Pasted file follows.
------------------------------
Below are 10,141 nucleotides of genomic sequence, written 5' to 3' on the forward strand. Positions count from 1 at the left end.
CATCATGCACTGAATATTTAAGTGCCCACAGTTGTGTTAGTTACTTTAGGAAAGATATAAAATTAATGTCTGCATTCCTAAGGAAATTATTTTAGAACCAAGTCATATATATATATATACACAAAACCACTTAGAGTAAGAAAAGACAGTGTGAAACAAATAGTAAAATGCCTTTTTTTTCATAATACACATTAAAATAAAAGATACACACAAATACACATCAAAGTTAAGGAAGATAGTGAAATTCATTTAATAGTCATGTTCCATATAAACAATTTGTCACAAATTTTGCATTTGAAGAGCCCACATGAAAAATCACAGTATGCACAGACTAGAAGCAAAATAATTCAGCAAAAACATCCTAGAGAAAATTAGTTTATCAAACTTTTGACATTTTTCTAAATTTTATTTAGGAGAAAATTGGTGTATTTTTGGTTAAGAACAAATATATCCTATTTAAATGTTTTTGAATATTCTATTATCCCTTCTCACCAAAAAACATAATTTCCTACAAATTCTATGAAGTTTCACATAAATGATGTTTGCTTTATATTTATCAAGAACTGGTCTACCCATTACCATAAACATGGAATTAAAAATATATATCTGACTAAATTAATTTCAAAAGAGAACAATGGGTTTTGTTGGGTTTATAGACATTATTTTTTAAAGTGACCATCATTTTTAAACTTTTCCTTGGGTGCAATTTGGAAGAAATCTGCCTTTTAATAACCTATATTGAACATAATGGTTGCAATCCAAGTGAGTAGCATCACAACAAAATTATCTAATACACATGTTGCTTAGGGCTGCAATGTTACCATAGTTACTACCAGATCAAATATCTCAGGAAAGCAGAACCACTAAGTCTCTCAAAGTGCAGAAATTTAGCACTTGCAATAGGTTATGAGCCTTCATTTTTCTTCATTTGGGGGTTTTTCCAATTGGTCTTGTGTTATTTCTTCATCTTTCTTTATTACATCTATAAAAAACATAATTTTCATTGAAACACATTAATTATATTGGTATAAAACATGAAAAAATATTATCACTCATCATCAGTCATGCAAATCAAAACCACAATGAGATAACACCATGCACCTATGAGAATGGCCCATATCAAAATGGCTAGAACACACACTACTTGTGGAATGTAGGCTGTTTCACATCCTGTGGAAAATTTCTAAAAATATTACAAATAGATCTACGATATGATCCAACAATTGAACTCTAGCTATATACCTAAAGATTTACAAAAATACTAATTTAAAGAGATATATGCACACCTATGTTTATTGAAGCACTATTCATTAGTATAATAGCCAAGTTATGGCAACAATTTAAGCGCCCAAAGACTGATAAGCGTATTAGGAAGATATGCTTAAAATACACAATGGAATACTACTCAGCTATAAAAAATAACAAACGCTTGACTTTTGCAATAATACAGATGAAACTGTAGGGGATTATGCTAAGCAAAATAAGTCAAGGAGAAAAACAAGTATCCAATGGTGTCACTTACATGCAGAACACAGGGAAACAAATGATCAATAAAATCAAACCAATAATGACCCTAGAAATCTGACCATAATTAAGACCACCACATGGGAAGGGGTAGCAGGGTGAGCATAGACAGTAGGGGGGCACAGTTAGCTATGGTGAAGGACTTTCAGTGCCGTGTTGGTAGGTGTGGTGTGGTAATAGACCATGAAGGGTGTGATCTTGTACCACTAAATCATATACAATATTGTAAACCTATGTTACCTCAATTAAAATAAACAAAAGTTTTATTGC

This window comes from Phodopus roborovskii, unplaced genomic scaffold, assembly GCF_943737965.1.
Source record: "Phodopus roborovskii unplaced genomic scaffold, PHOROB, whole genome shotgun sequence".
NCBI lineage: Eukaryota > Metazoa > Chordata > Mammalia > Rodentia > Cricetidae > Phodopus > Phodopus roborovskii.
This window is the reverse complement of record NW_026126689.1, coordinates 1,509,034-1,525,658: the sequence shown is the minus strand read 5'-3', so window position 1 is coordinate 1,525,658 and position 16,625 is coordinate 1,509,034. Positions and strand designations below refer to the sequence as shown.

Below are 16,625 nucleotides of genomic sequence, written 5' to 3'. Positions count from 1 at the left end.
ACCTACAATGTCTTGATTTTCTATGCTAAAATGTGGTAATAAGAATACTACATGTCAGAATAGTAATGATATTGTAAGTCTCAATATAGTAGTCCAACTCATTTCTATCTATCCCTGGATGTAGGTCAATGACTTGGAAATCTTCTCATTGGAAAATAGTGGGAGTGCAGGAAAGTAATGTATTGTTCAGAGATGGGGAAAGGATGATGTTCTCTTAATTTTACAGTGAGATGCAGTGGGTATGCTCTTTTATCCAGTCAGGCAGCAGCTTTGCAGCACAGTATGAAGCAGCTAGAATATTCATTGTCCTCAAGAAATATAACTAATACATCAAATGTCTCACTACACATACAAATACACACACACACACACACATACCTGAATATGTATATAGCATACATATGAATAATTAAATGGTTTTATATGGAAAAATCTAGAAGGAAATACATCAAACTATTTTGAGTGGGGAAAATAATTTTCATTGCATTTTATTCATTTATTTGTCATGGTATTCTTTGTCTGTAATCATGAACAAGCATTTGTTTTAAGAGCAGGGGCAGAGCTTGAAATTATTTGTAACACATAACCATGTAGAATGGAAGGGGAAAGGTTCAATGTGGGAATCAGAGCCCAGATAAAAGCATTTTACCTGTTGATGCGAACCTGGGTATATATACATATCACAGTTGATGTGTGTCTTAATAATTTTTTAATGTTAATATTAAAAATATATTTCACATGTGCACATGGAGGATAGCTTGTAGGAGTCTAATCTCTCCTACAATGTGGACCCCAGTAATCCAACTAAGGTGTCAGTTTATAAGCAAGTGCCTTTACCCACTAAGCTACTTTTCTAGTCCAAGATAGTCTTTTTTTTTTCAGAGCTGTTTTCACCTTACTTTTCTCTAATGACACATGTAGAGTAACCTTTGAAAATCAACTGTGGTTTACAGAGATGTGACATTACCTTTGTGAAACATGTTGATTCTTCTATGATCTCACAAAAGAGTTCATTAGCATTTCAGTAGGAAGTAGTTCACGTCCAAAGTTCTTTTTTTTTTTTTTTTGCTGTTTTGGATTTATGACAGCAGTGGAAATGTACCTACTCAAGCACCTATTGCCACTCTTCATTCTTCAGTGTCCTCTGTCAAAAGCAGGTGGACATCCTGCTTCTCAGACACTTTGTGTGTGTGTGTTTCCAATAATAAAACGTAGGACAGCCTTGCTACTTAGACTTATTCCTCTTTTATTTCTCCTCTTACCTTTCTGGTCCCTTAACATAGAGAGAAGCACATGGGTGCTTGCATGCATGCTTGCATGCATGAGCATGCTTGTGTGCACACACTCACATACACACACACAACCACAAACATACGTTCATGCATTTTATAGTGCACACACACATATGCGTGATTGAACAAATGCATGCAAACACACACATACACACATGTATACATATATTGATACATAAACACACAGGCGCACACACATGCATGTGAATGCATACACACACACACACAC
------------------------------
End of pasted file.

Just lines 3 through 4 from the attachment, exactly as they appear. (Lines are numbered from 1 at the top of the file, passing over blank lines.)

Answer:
This window comes from Phodopus roborovskii, unplaced genomic scaffold, assembly GCF_943737965.1.
Source record: "Phodopus roborovskii unplaced genomic scaffold, PHOROB, whole genome shotgun sequence".